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Like Stewart Malcolm McDonald, I am delighted we are having this debate and that it has attracted such strong attendance. NATO summits, unless we host them ourselves, do not always get the attention they should. I have attended three of them. They are always important, but they are each of them important in their own way. Rather than reminisce, however, I would like to focus on what I think will be important next month.
First, this will be the first opportunity for Britain to set out its view of our security post Brexit. We are leaving our partnership with the European Union, which involves far closer military co-operation inside the European Union than many people realise. For example, the European Union headquarters at Northwood has been mentioned. We need to be clearer about our ambition and the continuing role we want to play, both on the European continent and beyond. The security partnership document recently published by my right hon. Friends is a very good start, but I hope the Prime Minister and the Foreign Secretary will use the summit as an opportunity to set out their view of our security after we leave the European Union. I hope they might be able to find a way of doing that in harmony.
Secondly, it is worth reminding ourselves that although the Russian threat is very real and has grown, certainly since the 2010 review and even since the 2015 review, we need to continue to take a 360 degree view of NATO. It is worth reminding ourselves that the only time article 5 has been invoked was to help the United States after 9/11. The last time that NATO troops were sent into live military operations in Europe was to help save Muslims in Bosnia. So it is not just the pressure on the eastern frontier. We need to keep looking at NATO security in the round: pressures on the Black sea, on the eastern Mediterranean and from the south. We need to understand that the survival of those very fragile democracies in the Balkans and in the middle east—even in Afghanistan—is just as important for our security here in the west, because if, in the end, they do collapse, we are vulnerable to the spread of transnational terror groups and the threat of mass migration on a scale that we have not yet seen.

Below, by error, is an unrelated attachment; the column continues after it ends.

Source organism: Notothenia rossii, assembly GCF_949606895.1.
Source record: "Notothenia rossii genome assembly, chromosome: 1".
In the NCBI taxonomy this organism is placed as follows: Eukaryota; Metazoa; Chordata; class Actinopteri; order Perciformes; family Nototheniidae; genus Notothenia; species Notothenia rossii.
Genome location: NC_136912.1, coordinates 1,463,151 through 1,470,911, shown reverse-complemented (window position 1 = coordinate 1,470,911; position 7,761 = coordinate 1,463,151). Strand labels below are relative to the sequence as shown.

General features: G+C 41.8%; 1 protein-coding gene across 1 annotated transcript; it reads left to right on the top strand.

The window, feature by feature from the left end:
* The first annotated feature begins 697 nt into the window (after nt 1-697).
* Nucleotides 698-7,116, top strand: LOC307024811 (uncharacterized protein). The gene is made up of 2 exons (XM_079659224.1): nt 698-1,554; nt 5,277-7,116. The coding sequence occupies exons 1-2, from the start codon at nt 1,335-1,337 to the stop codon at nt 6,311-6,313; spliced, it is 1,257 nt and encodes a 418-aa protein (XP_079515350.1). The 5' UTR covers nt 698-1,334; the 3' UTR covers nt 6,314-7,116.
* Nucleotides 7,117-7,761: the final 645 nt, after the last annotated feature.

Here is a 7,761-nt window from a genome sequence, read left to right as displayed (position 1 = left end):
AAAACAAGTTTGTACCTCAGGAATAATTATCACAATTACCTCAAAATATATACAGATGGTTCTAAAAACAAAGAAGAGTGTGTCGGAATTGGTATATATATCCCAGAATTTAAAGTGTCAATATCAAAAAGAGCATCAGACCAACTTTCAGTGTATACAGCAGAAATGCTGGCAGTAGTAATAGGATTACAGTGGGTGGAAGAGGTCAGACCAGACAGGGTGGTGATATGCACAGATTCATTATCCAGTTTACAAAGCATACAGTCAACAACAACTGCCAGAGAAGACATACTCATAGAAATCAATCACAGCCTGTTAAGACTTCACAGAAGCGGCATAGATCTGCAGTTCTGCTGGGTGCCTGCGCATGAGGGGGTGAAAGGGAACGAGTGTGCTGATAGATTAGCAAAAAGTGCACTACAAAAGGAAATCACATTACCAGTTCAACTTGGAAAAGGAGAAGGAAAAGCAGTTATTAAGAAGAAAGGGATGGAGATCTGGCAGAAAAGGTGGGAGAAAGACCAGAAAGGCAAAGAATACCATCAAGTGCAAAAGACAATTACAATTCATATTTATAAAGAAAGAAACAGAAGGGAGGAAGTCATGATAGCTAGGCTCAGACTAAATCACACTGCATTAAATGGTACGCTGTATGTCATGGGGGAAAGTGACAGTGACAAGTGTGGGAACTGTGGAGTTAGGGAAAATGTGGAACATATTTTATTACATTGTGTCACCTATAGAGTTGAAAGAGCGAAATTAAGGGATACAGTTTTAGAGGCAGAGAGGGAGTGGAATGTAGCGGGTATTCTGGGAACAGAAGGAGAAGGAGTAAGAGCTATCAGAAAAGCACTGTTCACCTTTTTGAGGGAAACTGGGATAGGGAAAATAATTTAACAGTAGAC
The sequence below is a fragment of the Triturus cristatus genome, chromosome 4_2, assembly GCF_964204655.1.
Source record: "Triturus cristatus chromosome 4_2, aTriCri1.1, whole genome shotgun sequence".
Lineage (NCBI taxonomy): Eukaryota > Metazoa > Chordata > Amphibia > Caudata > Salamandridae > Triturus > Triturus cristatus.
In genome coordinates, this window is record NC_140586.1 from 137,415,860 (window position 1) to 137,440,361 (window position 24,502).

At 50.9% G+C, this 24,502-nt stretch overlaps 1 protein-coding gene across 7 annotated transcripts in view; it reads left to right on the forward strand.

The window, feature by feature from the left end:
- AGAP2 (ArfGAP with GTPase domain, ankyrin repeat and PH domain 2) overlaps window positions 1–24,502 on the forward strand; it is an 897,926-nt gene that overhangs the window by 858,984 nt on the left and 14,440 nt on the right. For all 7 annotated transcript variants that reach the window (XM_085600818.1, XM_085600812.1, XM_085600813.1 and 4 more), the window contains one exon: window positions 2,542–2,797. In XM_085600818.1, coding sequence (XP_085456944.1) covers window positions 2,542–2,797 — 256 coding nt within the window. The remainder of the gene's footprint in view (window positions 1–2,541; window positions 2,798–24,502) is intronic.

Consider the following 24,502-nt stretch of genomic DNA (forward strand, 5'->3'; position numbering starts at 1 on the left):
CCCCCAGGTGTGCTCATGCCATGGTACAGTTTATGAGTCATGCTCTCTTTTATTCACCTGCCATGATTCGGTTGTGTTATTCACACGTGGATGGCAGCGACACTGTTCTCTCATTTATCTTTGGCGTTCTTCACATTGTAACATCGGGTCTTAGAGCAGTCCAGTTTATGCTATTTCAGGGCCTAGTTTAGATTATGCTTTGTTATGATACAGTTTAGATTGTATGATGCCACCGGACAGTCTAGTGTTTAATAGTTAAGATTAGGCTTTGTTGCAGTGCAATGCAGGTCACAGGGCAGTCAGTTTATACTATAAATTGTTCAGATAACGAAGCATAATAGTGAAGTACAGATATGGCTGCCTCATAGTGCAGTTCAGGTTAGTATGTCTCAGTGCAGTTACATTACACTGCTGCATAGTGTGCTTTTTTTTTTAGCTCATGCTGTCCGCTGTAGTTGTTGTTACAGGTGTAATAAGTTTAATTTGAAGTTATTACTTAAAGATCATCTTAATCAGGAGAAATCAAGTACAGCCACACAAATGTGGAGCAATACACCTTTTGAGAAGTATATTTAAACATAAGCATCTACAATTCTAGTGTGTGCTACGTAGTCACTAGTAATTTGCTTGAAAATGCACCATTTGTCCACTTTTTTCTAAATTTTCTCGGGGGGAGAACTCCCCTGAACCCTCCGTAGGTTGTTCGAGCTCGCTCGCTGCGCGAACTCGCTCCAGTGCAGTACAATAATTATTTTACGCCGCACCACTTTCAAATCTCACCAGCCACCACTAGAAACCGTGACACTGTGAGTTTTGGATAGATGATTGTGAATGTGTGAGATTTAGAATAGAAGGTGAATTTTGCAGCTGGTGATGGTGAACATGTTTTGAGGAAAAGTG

Thirdly, on NATO membership, of course we welcomed the accession of Montenegro last year. It is very important that NATO continues to demonstrate that it is open and that there can be no veto on future applications. It is particularly important to the continuing stability of the western Balkans that we show that, provided they meet the proper criteria, there is a route through for those war-torn countries into the alliance.
Fourthly, on resources, there is nothing new about the American President’s insistence that European countries pay more—that has been said by every American President throughout my political career, and we should, of course, listen. However, at the Wales summit, four years ago now, we did all commit to the 2%. It is bad enough that only four countries meet the 2%, but what I still find really shocking is that 16 countries—over half the alliance—do not even pay 1.5%, including three of the biggest countries in Europe: Germany, Spain and Italy.
Fifthly, I endorse what my right hon. Friend Sir Nicholas Soames said about the need to continue to reform NATO—to drive forward the plans to modernise the decision-making structures, to enable the troops, planes and ships to be deployed faster across the continent of Europe, and to make sure that the political decision-making machinery is as equally adept and ready to be triggered.